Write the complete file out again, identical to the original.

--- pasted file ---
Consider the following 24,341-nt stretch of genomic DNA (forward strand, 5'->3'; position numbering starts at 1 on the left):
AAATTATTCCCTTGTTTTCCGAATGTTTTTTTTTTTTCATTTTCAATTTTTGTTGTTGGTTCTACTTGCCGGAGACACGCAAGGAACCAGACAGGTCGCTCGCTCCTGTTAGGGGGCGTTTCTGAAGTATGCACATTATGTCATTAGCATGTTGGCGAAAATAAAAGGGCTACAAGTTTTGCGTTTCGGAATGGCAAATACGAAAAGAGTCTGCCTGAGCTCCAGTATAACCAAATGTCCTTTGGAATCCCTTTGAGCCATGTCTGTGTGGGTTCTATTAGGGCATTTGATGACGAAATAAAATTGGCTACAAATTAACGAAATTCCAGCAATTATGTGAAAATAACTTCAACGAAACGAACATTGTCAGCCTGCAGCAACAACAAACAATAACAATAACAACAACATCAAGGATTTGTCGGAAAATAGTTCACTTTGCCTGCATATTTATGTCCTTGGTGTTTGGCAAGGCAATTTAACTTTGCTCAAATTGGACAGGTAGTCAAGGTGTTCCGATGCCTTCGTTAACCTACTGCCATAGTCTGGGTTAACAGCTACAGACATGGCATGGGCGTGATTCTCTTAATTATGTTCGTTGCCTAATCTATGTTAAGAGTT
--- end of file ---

Consider the following 24,341-nt stretch of genomic DNA (forward strand, 5'->3'; position numbering starts at 1 on the left):
AAATTATTCCCTTGTTTTCCGAATGTTTTTTTTTTTTCATTTTCAATTTTTGTTGTTGGTTCTACTTGCCGGAGACACGCAAGGAACCAGACAGGTCGCTCGCTCCTGTTAGGGGGCGTTTCTGAAGTATGCACATTATGTCATTAGCATGTTGGCGAAAATAAAAGGGCTACAAGTTTTGCGTTTCGGAATGGCAAATACGAAAAGAGTCTGCCTGAGCTCCAGTATAACCAAATGTCCTTTGGAATCCCTTTGAGCCATGTCTGTGTGGGTTCTATTAGGGCATTTGATGACGAAATAAAATTGGCTACAAATTAACGAAATTCCAGCAATTATGTGAAAATAACTTCAACGAAACGAACATTGTCAGCCTGCAGCAACAACAAACAATAACAATAACAACAACATCAAGGATTTGTCGGAAAATAGTTCACTTTGCCTGCATATTTATGTCCTTGGTGTTTGGCAAGGCAATTTAACTTTGCTCAAATTGGACAGGTAGTCAAGGTGTTCCGATGCCTTCGTTAACCTACTGCCATAGTCTGGGTTAACAGCTACAGACATGGCATGGGCGTGATTCTCTTAATTATGTTCGTTGCCTAATCTATGTTAAGAGTT